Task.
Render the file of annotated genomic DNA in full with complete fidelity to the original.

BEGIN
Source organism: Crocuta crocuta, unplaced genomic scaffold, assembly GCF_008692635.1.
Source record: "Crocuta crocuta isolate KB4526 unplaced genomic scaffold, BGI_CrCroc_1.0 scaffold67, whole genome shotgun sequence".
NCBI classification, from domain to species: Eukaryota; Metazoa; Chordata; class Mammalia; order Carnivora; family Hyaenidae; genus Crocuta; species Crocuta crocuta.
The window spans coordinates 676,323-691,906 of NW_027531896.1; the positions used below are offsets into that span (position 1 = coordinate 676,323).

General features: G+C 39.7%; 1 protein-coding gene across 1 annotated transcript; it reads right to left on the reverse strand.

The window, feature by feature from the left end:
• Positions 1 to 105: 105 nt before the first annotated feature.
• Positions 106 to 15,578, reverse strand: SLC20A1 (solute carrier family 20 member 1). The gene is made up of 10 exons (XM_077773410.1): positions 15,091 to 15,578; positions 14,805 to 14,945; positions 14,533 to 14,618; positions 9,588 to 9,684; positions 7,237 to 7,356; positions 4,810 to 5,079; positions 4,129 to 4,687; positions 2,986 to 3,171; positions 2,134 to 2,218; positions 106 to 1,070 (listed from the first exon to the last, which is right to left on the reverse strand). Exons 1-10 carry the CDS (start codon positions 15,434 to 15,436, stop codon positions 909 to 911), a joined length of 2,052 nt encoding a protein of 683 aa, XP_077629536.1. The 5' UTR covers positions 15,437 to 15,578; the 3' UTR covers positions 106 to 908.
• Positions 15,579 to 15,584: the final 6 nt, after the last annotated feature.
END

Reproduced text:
Source organism: Crocuta crocuta, unplaced genomic scaffold, assembly GCF_008692635.1.
Source record: "Crocuta crocuta isolate KB4526 unplaced genomic scaffold, BGI_CrCroc_1.0 scaffold67, whole genome shotgun sequence".
NCBI classification, from domain to species: Eukaryota; Metazoa; Chordata; class Mammalia; order Carnivora; family Hyaenidae; genus Crocuta; species Crocuta crocuta.
The window spans coordinates 676,323-691,906 of NW_027531896.1; the positions used below are offsets into that span (position 1 = coordinate 676,323).

General features: G+C 39.7%; 1 protein-coding gene across 1 annotated transcript; it reads right to left on the reverse strand.

The window, feature by feature from the left end:
• Positions 1 to 105: 105 nt before the first annotated feature.
• Positions 106 to 15,578, reverse strand: SLC20A1 (solute carrier family 20 member 1). The gene is made up of 10 exons (XM_077773410.1): positions 15,091 to 15,578; positions 14,805 to 14,945; positions 14,533 to 14,618; positions 9,588 to 9,684; positions 7,237 to 7,356; positions 4,810 to 5,079; positions 4,129 to 4,687; positions 2,986 to 3,171; positions 2,134 to 2,218; positions 106 to 1,070 (listed from the first exon to the last, which is right to left on the reverse strand). Exons 1-10 carry the CDS (start codon positions 15,434 to 15,436, stop codon positions 909 to 911), a joined length of 2,052 nt encoding a protein of 683 aa, XP_077629536.1. The 5' UTR covers positions 15,437 to 15,578; the 3' UTR covers positions 106 to 908.
• Positions 15,579 to 15,584: the final 6 nt, after the last annotated feature.